Ben and Arthur were friends who grew up together. At age 19, Ben decided to invest $2,000 every year for eight years. He picked investment funds that averaged a 12% interest rate. Then, at age 26, Ben stopped putting money into his investments. So he put a total of $16,000 into his investment funds.
Now Arthur didn’t start investing until age 27. Just like Ben, he put $2,000 into his investment funds every year until he turned 65. He got the same 12% interest rate as Ben, but he invested 23 more years than Ben did. So Arthur invested a total of $78,000 over 39 years.
When both Ben and Arthur turned 65, they decided to compare their investment accounts. Who do you think had more? Ben, with his total of $16,000 invested over eight years, or Arthur, who invested $78,000 over 39 years?
For you visual folks out there – take a look at this:
Via Dave Ramsey
Save For Emergencies
The monotony of life can sometimes fool you into believing that everything is running fine on autopilot. That is, until the theoretical bottom falls out. Chances are – we’ve all experienced some type of financial misfortune due to car repairs, medical expenses or loss of income at one point or another. The way that we view these situations is often directly related to how financially prepared we are.
The way that you view a $400 bill to replace your car’s alternator is a lot different when you have an emergency fund than when you live paycheck-to-paycheck with little room to spare. Having been on both sides of the equation, I know this to be true firsthand.
Invest In Yourself
Generally, when we think about investing in ourselves, higher education is the first thing that comes to mind. From my perspective, education is a lifelong process that doesn’t necessarily have to involve a university classroom – or the debt that’s typically associated with it.
Any interest that you could possibly think of is just a Google search away. In addition, resources like Khan Academy and Lynda.com allow inexpensive (and in some cases free) courses in everything from Web Development and Photography to Art and Science.
“You are your most important asset, invest in yourself.” – Les Brown
- By recognizing that every-single-dollar you spend has an emotional component attached to it will ultimately help guide you toward financial success.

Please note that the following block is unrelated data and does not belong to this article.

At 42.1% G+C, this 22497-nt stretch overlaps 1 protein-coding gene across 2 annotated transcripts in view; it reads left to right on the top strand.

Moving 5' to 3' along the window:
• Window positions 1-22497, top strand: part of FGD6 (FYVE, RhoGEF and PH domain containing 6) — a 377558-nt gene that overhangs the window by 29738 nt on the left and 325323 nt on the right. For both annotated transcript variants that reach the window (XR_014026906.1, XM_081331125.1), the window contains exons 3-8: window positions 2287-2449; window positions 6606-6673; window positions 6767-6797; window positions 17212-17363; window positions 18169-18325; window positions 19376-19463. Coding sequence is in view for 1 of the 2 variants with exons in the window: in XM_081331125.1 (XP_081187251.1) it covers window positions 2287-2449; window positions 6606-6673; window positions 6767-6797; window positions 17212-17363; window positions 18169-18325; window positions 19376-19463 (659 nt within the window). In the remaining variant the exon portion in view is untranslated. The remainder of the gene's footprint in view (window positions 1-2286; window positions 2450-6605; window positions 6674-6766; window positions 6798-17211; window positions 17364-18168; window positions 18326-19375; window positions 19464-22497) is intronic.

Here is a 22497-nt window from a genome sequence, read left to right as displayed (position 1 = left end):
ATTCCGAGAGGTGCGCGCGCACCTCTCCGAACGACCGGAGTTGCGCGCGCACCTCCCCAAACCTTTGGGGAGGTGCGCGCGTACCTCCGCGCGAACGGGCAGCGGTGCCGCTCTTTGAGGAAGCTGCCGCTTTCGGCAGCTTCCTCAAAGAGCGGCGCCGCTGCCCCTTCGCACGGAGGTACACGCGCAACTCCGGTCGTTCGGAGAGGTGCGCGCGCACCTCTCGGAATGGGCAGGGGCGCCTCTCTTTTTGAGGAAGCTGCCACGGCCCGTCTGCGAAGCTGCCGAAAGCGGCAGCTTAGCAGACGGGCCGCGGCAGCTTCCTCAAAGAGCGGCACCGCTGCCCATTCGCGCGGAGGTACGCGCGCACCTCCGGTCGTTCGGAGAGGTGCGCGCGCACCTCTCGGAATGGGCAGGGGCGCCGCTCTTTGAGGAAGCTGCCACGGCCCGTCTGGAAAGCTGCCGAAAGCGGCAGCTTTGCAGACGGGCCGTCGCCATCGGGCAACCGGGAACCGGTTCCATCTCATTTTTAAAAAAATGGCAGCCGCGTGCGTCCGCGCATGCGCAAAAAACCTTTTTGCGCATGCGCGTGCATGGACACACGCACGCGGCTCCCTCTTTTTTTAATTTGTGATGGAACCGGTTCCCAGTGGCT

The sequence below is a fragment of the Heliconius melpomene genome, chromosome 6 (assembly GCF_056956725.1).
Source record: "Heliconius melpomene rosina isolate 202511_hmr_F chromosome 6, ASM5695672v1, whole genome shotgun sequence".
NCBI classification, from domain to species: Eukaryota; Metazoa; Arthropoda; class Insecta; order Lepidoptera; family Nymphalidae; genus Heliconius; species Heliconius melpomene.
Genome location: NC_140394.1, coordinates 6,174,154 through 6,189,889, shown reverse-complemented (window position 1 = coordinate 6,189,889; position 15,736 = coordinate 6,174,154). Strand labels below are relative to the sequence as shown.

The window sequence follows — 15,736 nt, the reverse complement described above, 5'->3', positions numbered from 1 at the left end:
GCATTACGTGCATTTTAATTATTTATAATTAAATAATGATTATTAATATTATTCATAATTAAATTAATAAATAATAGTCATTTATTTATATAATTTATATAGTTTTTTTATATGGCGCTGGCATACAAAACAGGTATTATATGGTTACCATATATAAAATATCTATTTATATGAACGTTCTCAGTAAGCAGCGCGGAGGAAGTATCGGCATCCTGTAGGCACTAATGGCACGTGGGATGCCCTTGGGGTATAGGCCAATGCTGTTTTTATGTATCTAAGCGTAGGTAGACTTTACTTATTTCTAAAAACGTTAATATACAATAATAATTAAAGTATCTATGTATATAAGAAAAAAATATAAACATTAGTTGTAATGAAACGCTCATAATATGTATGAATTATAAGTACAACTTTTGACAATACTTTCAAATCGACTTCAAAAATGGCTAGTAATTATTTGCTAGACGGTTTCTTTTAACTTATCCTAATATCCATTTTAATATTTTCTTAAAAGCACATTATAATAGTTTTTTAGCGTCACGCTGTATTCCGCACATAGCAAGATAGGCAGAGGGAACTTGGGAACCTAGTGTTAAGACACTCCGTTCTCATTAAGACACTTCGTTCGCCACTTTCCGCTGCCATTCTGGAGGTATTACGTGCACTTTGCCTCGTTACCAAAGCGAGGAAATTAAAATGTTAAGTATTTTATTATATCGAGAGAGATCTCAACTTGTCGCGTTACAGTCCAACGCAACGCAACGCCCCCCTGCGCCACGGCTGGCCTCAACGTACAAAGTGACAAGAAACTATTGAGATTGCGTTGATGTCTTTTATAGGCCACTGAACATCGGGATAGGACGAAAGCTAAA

- Credit cards aren’t inherently bad, but using them without full knowledge of the potential damage they can cause will lead to financial disaster.
- Don’t listen to the voices that tell you that you must spend in order to live a full life. It’s a lie! You CAN curb your spending and still live a life you love.
- Start saving early! Give your money the opportunity to grow to its full potential.
- Put money aside for emergencies because they will surely come.
- Never stop learning. Invest in yourself – minus the debt.
Is there anything that you wish you would’ve learned at an early age to put you on the right track financially? Let’s talk about it. Join the conversation!
Oh, my goodness! The “visual” on investing early is absolutely shocking! Why didn’t I do that when I was young?! Probably because we were just starting out and we had different priorities. Maybe we thought we couldn’t afford it when in reality we couldn’t afford not to.
I agree. I think when you’re young, you feel like you have all of the time in the world to save. Unfortunately, by the time you realize that you need to get started, you’ve already lost out on SO much earning potential.
I really like your graph about compound interest. When I started working for the City, investing in the retirement plan was manditory. I chose the smallest percentage possible because at 22 years old, retirement was the last thing on my mind. I didn’t understand it back then but I’m so thankful for it now. I just wish I’d invested more!
Where I work now, I always encourage new hires to start investing right away, and if it’s at all possible to invest the full amount that the company will match. If that isn’t possible, start with a smaller amount, but start saving for your future!
You are absolutely right! Even if you start with a minimal amount, it’s better than putting off saving until “tomorrow”.
I wish I would have learned more about student loan debt and how to avoid it when I was in college. I definitely fell for some of those freebies but mine was a free hoodie 🙂 I also had virtually no idea what compound interest was until I started learning about personal finance and I used to think investing and saving for retirement was only for old people, haha. Needless to say, I’m happy I got my act together early so I can avoid some of the common financial mistakes many millennials tend to make.
Chonce, I’m with you – if I had been educated about the true cost of student loan debt, my life would have been drastically different. I guess the same could be said about compound interest. But, hey…on the bright side at least we figured it out with enough time to still make great financial strides. Unfortunately, there are many people that don’t figure it out until it’s too late.